The Snow Day That Could’ve Been

%0A%09%09%09%09%3C%21%5BCDATA%5BCHICAGO%2C+IL+-+MARCH+5%3A++The+sculpture+%22Cloud+Gate%22%2C+commonly+known+as+%22the+bean%2C%22+is+covered+in+snow+on+March+5%2C+2013+in+Chicago%2C+Illinois.+The+worst+winter+storm+of+the+season+is+expected+to+dump+7-10+inches+of+snow+on+the+Chicago+area+with+the+worst+expected+for+the+evening+commute.++%28Photo+by+Brian+Kersey%2FGetty+Images%29%5D%5D%3E%09%09

Getty Images

Peter Jones, Co-Editor-in-Chief

Swamped by the late semester workload, and with midterm exams rapidly approaching, many Latin students might find themselves constantly checking the weather forecast in the desperate hope of a possible snow day. This is not very surprising, as snow days are often more appreciated than scheduled days off – perhaps for the pleasant surprise, or perhaps because they evoke nostalgia for the joy they brought back in elementary school.

Whatever the reason, while everyone can agree that both a sleep-in and an extra day to complete assignments is worth the anticipation, it seems that few understand the school’s criteria concerning whether or not the weather conditions warrant a day off.

One instance in which uncertainty surrounded the administration’s decision was Monday, November 26, just a few weeks ago. A fairly severe blizzard enveloped northern Illinois, hitting the northwest suburbs the hardest, but still resulting in hundreds of flight cancellations and about 7 inches of snow within the city limits. Snowdaypredictor.com, albeit an infamously unreliable tool, determined there was a 92% chance of closing. Dozens of schools, including St. Ignatius and Depaul College Prep, did close after all, but CPS (and, obviously, Latin) elected to remain open.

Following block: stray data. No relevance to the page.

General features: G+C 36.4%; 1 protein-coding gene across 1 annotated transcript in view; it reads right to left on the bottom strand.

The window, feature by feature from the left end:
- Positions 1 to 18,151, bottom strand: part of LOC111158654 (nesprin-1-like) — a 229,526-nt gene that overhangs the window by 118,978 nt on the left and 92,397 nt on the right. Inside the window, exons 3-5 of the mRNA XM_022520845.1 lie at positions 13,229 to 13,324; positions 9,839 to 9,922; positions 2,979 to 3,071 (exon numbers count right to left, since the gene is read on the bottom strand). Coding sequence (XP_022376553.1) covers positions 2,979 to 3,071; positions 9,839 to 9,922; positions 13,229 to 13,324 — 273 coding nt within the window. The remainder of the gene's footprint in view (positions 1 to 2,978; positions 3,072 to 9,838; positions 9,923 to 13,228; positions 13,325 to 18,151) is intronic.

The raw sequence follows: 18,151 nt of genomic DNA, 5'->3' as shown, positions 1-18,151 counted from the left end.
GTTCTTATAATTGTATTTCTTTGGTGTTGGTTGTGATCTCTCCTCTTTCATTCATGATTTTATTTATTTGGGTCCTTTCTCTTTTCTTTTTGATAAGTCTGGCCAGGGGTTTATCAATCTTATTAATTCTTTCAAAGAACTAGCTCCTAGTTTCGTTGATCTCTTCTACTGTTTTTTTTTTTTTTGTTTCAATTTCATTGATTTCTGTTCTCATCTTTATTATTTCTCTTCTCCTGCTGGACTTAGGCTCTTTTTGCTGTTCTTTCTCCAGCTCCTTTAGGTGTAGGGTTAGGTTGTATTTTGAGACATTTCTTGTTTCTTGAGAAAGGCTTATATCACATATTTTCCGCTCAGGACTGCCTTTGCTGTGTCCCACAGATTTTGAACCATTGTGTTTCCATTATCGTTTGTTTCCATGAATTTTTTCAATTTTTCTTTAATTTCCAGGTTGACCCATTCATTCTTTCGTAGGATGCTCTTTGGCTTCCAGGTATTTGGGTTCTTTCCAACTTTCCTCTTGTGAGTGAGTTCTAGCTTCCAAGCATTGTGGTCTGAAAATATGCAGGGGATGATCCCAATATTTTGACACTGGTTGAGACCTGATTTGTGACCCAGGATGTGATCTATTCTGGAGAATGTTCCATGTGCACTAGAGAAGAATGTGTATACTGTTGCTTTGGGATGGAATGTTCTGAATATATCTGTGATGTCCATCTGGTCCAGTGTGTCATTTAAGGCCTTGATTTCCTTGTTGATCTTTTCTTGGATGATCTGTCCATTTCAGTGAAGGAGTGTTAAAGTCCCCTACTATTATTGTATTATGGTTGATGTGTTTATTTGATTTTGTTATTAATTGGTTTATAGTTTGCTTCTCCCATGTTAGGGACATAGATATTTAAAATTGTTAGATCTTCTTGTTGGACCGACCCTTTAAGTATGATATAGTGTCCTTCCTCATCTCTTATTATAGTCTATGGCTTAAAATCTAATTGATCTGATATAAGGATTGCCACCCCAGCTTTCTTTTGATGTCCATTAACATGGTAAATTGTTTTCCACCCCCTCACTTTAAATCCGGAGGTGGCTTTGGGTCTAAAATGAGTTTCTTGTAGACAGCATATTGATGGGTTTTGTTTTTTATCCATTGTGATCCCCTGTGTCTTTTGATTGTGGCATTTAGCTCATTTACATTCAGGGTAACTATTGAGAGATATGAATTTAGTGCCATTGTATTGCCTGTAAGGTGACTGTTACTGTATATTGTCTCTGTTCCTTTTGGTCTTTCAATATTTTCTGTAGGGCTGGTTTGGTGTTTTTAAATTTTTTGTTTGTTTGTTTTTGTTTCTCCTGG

Ultimately, it did snow a little less than the foreboding weather forecasts predicted, and, after a few disgruntled remarks from tired students, but basically no objection, the school day went like any other.

It is easy, without the burden of making the decision to shut down the school, to resort to immediate complaints when the 5:00 am email’s subject line doesn’t proclaim “NO CLASS.” However, it’s important to acknowledge that Latin does actually put a lot of thought into the needs and safety of its students.

As Mr. Greer, Interim Upper School Director, said, “Mr. Dunn, when he makes the final call, is mindful of the weather of the whole city. Since many students, increasingly so, are coming from all parts of the city and suburbs, the weather forecast throughout the entire area is considered . . . Safety is, of course, the most important thing.”

But what exactly does being “considered” mean, in this instance? Well, the school’s front office takes a look at what other schools are doing, as well as a handful of reports and statements. “While we used to follow CPS,” Mr. Greer continued, “that isn’t our procedure anymore – we do take other schools’ decisions into account, but aren’t held to that completely.” The City of Chicago also releases a brief on what measures they have taken to ensure safe transportation, like snow plowing or salting the roads. As Mr. Greer further said, this report is considered, as well as CPS’ statement, and, of course, an extensive weather forecast.

Also, some people are under the impression that each weather-related cancellation is added on to the end of the year in the form of a make-up day. “That is not the case,” Mr. Greer assured. “While some other schools do end up doing that, we don’t.”

Considering that Chicago winters are well known to be temperamental, and that it’s only December, it’s not unlikely that the school will soon be faced with another, similar decision. Regardless of what the outcome might be, it’s comforting, at least, that they have the right priorities in mind.